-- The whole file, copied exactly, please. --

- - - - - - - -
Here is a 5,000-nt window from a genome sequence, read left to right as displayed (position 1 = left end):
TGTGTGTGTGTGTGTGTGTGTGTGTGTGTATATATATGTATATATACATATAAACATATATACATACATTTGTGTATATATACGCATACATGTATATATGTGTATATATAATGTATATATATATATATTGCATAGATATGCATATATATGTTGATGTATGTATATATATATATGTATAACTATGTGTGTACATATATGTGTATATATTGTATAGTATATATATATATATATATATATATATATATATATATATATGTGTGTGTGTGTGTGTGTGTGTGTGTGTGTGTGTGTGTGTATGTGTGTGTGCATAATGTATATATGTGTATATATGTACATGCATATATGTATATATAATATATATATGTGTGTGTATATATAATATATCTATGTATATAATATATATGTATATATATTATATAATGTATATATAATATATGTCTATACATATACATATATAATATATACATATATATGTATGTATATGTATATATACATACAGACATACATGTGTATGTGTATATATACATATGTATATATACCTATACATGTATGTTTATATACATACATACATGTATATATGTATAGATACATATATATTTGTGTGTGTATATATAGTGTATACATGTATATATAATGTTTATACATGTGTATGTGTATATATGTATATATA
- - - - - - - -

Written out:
Here is a 5,000-nt window from a genome sequence, read left to right as displayed (position 1 = left end):
TGTGTGTGTGTGTGTGTGTGTGTGTGTGTATATATATGTATATATACATATAAACATATATACATACATTTGTGTATATATACGCATACATGTATATATGTGTATATATAATGTATATATATATATATTGCATAGATATGCATATATATGTTGATGTATGTATATATATATATGTATAACTATGTGTGTACATATATGTGTATATATTGTATAGTATATATATATATATATATATATATATATATATATATATATGTGTGTGTGTGTGTGTGTGTGTGTGTGTGTGTGTGTGTGTATGTGTGTGTGCATAATGTATATATGTGTATATATGTACATGCATATATGTATATATAATATATATATGTGTGTGTATATATAATATATCTATGTATATAATATATATGTATATATATTATATAATGTATATATAATATATGTCTATACATATACATATATAATATATACATATATATGTATGTATATGTATATATACATACAGACATACATGTGTATGTGTATATATACATATGTATATATACCTATACATGTATGTTTATATACATACATACATGTATATATGTATAGATACATATATATTTGTGTGTGTATATATAGTGTATACATGTATATATAATGTTTATACATGTGTATGTGTATATATGTATATATA